European Inventor Award for fast MRI in medical diagnostics
Jens Frahm wins in the category Research
In the category Research, Frahm won against his fellow nominees, the British researchers Eileen Ingham and John Fisher as well as the Polish team led by Jacek Jemielity, Joanna Kowalska, and Edward Darżynkiewicz. In his acceptance speech on the occasion of the award ceremony for the European Inventor Award on June 7th in Saint-Germain-en-Laye (France), the newly elected winner thanked all and praised his entire team: “The European Inventor Award is a great honor and a wonderful recognition of our innovative work as a research team. I am really grateful to the many fantastic colleagues who have been working together on this, contributing to a joint idea.”
In the first MRI machines in the 1970s, patients had to lie completely still for several minutes so that a single image could be taken – a major disadvantage compared to the significantly faster ultrasound and X-ray technologies. Frahm revolutionized MRI by making it radically faster. The FLASH technology developed by him and his team reduced image acquisition rates from minutes to seconds and subsequently made it one of the most important imaging methods for clinical diagnostics. In contrast to X-ray methods, such as computed tomography, this technique does not expose the body to harmful radiation and, therefore, is completely safe for patients. Today, around 100 million MRI scans are performed worldwide every year; all using Frahm's FLASH technology. With the FLASH2 method, Frahm and co-workers achieved a second major breakthrough in 2010 with real-time MRI. Recordings with up to 100 images per second allowed for the first time to film dynamic processes inside of our body, live – another decisive advancement for medical diagnosis.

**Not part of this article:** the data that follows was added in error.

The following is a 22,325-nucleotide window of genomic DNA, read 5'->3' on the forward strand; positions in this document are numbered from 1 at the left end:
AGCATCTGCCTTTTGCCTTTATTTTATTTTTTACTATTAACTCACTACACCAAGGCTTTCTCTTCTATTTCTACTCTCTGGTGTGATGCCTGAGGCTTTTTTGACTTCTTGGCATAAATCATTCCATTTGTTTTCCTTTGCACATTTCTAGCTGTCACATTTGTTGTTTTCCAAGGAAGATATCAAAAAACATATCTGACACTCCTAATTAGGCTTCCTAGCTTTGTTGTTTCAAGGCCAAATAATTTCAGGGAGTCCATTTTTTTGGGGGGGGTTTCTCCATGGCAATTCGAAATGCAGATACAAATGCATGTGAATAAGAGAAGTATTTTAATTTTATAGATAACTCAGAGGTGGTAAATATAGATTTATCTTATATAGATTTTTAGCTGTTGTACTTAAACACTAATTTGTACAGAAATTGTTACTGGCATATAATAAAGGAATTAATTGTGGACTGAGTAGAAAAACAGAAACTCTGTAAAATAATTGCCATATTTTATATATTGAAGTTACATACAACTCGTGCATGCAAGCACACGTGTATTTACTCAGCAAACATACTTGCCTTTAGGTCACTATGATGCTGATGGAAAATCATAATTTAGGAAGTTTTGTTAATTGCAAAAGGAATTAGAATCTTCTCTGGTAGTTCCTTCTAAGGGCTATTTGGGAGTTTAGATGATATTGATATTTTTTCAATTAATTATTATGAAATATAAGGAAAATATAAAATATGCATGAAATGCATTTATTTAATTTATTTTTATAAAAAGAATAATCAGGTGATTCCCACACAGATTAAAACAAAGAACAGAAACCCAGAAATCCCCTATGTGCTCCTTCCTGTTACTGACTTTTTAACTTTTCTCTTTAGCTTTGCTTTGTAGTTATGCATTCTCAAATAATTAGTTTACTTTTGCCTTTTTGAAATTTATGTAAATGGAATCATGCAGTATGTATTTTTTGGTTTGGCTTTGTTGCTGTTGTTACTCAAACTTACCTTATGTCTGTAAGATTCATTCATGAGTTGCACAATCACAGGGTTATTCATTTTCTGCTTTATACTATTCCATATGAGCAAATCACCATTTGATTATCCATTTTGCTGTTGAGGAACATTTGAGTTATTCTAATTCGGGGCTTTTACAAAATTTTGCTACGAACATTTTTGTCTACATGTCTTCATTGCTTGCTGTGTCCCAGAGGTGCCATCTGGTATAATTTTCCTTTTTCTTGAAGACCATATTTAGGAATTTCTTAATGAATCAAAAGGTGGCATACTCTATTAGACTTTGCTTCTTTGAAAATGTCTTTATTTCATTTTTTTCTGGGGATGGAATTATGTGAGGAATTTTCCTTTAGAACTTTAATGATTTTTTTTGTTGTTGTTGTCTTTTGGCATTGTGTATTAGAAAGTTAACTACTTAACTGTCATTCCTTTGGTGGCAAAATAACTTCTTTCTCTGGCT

MRI exploits the magnetic properties of hydrogen nuclei in water molecules, which are ubiquitous in the human body. In MRI scanners, these hydrogen nuclei align themselves parallel to the magnetic field lines generated by the device. The nuclei are then deflected from their equilibrium state by a short radio pulse. When they return to their original orientation, they in turn emit radio waves, which are recorded by highly sensitive coils. Repeated many times, these location-dependent signals can be used to compute an image that enables excellent visualization of organs and vessels.
FLASH makes MRI 100 times faster
The first MRI scan of a person in 1977 took exactly four hours and 45 minutes – an unsuitable “snail's pace” for everyday clinical use. “The very long measurement times in MRI at the time were due to the many individual measurements with different spatial encodings and the necessary pauses in between,” the Max Planck researcher explains. “Our idea in the 1980s was to use only part of the available MRI signal for each measurement. With this physical trick, we were able to completely eliminate the pauses and dramatically shorten the measurement times with FLASH by at least a factor of 100”. In just a few minutes, a high-resolution, three-dimensional MRI image was possible – without any loss in image quality.
Leading manufacturers of MRI devices took over FLASH within a few months. As the Max Planck Society's most profitable patent to date, the technology has generated around 155 million euros in license revenues.
FLASH2: live MRI videos
In 2010, Frahm and his team, presenting FLASH2, finally also solved the problem of needing a large number of individual measurements. In simple terms, FLASH2 is the FLASH technology in video speed. It uses a new mathematical algorithm for image reconstruction from only very few measurements with different spatial encodings. The technique considerably accelerated the MRI image acquisition once again and made it possible to directly observe any movement inside the body such as joints in motion, the beating heart or complex processes such as speaking or swallowing.